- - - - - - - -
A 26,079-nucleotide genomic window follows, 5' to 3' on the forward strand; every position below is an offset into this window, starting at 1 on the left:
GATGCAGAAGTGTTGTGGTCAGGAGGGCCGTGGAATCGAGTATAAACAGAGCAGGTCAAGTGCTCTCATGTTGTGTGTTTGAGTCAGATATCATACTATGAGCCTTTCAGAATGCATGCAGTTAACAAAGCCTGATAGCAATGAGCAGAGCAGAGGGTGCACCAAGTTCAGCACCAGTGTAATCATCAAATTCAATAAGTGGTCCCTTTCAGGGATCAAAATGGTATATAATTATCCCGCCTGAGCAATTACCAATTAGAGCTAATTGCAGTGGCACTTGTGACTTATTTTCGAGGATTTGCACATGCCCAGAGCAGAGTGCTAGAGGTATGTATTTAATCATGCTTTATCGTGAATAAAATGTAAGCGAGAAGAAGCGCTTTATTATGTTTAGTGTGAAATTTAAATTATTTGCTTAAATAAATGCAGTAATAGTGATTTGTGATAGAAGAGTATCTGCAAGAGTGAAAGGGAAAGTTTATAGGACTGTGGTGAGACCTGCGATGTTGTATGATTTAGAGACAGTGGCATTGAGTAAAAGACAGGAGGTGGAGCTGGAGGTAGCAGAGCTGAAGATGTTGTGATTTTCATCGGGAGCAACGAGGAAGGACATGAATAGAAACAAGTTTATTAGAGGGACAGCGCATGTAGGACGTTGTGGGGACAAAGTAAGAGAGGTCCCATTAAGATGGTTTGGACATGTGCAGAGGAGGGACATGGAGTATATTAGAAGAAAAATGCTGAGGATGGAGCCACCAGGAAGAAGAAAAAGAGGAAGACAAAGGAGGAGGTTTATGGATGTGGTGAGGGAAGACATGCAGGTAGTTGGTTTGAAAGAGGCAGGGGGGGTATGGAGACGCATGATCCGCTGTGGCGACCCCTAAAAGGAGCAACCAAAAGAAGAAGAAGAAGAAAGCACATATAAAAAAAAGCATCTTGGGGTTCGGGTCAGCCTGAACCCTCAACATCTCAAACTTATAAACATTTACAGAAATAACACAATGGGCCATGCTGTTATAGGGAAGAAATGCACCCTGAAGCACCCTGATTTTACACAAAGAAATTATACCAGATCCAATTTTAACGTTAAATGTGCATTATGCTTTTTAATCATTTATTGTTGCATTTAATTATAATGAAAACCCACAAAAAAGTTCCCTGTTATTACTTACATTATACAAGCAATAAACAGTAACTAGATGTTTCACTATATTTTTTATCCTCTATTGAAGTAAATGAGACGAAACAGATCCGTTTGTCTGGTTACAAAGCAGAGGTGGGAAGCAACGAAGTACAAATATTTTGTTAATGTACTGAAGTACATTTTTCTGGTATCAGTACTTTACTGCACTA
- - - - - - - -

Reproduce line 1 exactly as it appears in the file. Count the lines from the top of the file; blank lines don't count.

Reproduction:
A 26,079-nucleotide genomic window follows, 5' to 3' on the forward strand; every position below is an offset into this window, starting at 1 on the left: